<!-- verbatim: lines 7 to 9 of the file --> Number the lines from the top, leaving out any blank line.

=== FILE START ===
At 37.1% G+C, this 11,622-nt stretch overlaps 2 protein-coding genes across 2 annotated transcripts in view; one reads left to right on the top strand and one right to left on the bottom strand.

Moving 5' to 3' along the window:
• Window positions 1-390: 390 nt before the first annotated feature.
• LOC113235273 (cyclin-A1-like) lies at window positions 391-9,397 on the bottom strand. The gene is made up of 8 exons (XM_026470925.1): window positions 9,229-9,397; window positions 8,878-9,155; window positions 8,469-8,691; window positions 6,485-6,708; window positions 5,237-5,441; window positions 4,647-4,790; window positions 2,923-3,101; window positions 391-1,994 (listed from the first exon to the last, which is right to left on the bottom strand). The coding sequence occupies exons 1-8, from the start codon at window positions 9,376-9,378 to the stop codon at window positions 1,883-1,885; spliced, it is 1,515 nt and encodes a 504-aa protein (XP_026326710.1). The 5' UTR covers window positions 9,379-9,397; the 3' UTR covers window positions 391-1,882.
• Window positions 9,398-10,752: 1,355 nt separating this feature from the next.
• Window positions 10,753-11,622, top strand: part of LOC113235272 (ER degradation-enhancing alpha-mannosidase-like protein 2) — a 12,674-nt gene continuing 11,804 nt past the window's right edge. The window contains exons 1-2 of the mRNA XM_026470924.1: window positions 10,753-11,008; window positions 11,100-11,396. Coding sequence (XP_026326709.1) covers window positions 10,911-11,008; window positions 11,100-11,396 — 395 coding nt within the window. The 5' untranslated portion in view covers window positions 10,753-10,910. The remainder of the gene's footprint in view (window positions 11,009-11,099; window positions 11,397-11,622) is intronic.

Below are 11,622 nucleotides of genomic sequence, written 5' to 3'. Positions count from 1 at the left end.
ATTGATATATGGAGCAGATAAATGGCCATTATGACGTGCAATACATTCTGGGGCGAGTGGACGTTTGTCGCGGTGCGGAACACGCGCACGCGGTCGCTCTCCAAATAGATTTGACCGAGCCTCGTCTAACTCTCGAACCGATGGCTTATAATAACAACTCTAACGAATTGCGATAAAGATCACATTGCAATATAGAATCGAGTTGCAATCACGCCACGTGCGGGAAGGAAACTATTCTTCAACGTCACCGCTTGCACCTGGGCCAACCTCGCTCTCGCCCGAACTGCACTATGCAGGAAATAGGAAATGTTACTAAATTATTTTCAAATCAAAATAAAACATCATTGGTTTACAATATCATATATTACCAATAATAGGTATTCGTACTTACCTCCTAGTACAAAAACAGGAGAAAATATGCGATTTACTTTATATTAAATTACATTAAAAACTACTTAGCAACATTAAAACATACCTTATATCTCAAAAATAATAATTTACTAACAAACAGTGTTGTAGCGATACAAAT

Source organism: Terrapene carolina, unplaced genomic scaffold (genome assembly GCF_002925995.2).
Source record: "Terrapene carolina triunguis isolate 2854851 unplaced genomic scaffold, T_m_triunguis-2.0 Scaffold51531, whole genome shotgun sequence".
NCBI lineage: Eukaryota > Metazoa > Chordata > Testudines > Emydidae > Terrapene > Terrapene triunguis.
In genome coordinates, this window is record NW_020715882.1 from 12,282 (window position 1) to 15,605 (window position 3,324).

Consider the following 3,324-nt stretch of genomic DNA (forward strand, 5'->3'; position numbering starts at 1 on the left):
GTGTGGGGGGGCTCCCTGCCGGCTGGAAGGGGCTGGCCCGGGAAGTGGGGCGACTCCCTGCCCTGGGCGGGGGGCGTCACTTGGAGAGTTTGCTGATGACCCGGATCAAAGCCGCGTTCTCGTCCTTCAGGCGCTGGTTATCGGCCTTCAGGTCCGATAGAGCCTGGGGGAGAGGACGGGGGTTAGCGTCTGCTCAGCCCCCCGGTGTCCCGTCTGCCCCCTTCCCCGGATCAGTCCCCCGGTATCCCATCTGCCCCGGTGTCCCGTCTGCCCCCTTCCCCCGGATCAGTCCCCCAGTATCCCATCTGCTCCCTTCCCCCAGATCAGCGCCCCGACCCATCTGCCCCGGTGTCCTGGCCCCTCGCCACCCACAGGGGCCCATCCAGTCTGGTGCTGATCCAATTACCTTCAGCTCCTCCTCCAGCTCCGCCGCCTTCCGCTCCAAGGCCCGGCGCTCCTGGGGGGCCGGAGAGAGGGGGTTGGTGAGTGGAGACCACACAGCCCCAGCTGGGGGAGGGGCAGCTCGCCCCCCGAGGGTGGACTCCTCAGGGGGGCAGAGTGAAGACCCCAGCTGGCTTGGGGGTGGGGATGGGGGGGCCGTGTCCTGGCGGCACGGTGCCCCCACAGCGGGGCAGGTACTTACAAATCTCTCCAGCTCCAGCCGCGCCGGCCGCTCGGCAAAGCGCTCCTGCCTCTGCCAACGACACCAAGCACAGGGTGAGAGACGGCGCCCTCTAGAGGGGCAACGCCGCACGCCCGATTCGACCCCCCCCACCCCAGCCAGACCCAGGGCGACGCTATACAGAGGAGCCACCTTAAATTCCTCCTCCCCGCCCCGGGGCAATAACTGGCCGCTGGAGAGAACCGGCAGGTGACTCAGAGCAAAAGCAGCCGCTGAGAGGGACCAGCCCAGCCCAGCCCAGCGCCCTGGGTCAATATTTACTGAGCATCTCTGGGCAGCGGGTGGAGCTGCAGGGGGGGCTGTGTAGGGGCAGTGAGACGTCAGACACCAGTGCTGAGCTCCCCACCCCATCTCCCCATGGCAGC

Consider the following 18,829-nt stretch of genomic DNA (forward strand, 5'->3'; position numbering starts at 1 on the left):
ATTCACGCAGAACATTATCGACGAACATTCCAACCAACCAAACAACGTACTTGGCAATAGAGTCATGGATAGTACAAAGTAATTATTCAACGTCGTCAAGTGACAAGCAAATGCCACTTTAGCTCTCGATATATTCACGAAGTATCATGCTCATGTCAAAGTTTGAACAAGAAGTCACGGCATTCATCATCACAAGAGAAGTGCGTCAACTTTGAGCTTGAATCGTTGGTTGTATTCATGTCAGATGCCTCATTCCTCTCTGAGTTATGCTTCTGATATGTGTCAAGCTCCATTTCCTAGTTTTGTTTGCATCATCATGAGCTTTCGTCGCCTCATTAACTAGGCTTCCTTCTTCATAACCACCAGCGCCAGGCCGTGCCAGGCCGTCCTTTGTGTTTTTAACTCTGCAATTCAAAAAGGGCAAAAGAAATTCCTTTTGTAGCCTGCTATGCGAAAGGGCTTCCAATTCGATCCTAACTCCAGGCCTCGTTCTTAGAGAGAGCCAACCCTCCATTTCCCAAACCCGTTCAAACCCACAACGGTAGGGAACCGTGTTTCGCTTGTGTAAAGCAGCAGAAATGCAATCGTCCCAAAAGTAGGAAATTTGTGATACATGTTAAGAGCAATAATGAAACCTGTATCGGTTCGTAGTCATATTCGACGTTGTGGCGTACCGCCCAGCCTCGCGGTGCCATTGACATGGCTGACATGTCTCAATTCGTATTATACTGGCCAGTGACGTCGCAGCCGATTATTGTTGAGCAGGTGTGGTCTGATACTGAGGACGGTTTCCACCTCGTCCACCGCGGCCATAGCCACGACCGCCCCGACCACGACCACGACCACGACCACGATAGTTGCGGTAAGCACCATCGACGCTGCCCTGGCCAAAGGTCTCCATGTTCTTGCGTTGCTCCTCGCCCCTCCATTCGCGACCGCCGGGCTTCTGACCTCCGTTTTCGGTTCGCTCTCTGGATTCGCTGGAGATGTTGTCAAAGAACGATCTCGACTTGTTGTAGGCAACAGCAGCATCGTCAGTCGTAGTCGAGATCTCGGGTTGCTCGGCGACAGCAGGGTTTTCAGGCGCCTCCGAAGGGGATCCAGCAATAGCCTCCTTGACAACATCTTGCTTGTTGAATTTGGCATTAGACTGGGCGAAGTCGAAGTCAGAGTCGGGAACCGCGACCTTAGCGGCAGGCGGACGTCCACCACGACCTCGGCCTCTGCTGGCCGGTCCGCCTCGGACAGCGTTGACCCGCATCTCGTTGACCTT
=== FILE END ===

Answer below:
Below are 11,622 nucleotides of genomic sequence, written 5' to 3'. Positions count from 1 at the left end.
ATTGATATATGGAGCAGATAAATGGCCATTATGACGTGCAATACATTCTGGGGCGAGTGGACGTTTGTCGCGGTGCGGAACACGCGCACGCGGTCGCTCTCCAAATAGATTTGACCGAGCCTCGTCTAACTCTCGAACCGATGGCTTATAATAACAACTCTAACGAATTGCGATAAAGATCACATTGCAATATAGAATCGAGTTGCAATCACGCCACGTGCGGGAAGGAAACTATTCTTCAACGTCACCGCTTGCACCTGGGCCAACCTCGCTCTCGCCCGAACTGCACTATGCAGGAAATAGGAAATGTTACTAAATTATTTTCAAATCAAAATAAAACATCATTGGTTTACAATATCATATATTACCAATAATAGGTATTCGTACTTACCTCCTAGTACAAAAACAGGAGAAAATATGCGATTTACTTTATATTAAATTACATTAAAAACTACTTAGCAACATTAAAACATACCTTATATCTCAAAAATAATAATTTACTAACAAACAGTGTTGTAGCGATACAAAT

Source organism: Terrapene carolina, unplaced genomic scaffold (genome assembly GCF_002925995.2).